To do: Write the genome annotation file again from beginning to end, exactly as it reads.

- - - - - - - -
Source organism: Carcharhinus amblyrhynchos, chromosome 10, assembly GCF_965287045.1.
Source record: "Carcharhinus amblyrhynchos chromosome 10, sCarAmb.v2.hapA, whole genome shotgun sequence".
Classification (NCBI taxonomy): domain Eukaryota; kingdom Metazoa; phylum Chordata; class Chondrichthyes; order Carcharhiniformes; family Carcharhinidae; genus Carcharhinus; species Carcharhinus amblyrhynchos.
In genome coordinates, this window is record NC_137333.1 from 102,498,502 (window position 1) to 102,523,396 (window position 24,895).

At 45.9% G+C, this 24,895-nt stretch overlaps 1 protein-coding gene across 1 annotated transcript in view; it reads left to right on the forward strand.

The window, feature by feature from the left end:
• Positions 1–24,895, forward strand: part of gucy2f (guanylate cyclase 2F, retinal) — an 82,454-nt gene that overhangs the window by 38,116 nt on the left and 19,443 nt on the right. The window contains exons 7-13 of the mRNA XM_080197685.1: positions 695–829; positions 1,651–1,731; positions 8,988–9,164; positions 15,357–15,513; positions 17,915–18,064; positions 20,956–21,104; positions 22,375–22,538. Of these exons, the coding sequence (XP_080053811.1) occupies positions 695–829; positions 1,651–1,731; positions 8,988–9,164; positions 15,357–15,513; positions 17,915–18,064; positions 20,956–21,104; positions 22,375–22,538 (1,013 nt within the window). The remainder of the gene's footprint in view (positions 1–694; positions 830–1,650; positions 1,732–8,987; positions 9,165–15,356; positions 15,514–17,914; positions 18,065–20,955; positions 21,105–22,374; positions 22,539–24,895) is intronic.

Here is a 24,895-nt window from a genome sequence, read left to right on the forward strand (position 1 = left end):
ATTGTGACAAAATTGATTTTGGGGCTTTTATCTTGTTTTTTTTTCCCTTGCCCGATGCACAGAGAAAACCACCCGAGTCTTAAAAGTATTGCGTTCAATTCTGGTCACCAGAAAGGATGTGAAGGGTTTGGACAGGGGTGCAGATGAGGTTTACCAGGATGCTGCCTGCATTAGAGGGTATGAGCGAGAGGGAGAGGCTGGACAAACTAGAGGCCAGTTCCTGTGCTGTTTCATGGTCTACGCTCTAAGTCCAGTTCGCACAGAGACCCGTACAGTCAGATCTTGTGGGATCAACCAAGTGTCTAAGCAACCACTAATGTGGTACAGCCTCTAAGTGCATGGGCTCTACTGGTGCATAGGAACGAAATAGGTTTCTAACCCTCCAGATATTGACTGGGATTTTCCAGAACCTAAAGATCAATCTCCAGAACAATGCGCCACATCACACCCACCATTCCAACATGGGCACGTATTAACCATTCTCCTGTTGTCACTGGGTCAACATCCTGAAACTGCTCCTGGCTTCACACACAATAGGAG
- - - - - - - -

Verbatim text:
Source organism: Carcharhinus amblyrhynchos, chromosome 10, assembly GCF_965287045.1.
Source record: "Carcharhinus amblyrhynchos chromosome 10, sCarAmb.v2.hapA, whole genome shotgun sequence".
Classification (NCBI taxonomy): domain Eukaryota; kingdom Metazoa; phylum Chordata; class Chondrichthyes; order Carcharhiniformes; family Carcharhinidae; genus Carcharhinus; species Carcharhinus amblyrhynchos.
In genome coordinates, this window is record NC_137333.1 from 102,498,502 (window position 1) to 102,523,396 (window position 24,895).

At 45.9% G+C, this 24,895-nt stretch overlaps 1 protein-coding gene across 1 annotated transcript in view; it reads left to right on the forward strand.

The window, feature by feature from the left end:
• Positions 1–24,895, forward strand: part of gucy2f (guanylate cyclase 2F, retinal) — an 82,454-nt gene that overhangs the window by 38,116 nt on the left and 19,443 nt on the right. The window contains exons 7-13 of the mRNA XM_080197685.1: positions 695–829; positions 1,651–1,731; positions 8,988–9,164; positions 15,357–15,513; positions 17,915–18,064; positions 20,956–21,104; positions 22,375–22,538. Of these exons, the coding sequence (XP_080053811.1) occupies positions 695–829; positions 1,651–1,731; positions 8,988–9,164; positions 15,357–15,513; positions 17,915–18,064; positions 20,956–21,104; positions 22,375–22,538 (1,013 nt within the window). The remainder of the gene's footprint in view (positions 1–694; positions 830–1,650; positions 1,732–8,987; positions 9,165–15,356; positions 15,514–17,914; positions 18,065–20,955; positions 21,105–22,374; positions 22,539–24,895) is intronic.

Here is a 24,895-nt window from a genome sequence, read left to right on the forward strand (position 1 = left end):
ATTGTGACAAAATTGATTTTGGGGCTTTTATCTTGTTTTTTTTTCCCTTGCCCGATGCACAGAGAAAACCACCCGAGTCTTAAAAGTATTGCGTTCAATTCTGGTCACCAGAAAGGATGTGAAGGGTTTGGACAGGGGTGCAGATGAGGTTTACCAGGATGCTGCCTGCATTAGAGGGTATGAGCGAGAGGGAGAGGCTGGACAAACTAGAGGCCAGTTCCTGTGCTGTTTCATGGTCTACGCTCTAAGTCCAGTTCGCACAGAGACCCGTACAGTCAGATCTTGTGGGATCAACCAAGTGTCTAAGCAACCACTAATGTGGTACAGCCTCTAAGTGCATGGGCTCTACTGGTGCATAGGAACGAAATAGGTTTCTAACCCTCCAGATATTGACTGGGATTTTCCAGAACCTAAAGATCAATCTCCAGAACAATGCGCCACATCACACCCACCATTCCAACATGGGCACGTATTAACCATTCTCCTGTTGTCACTGGGTCAACATCCTGAAACTGCTCCTGGCTTCACACACAATAGGAG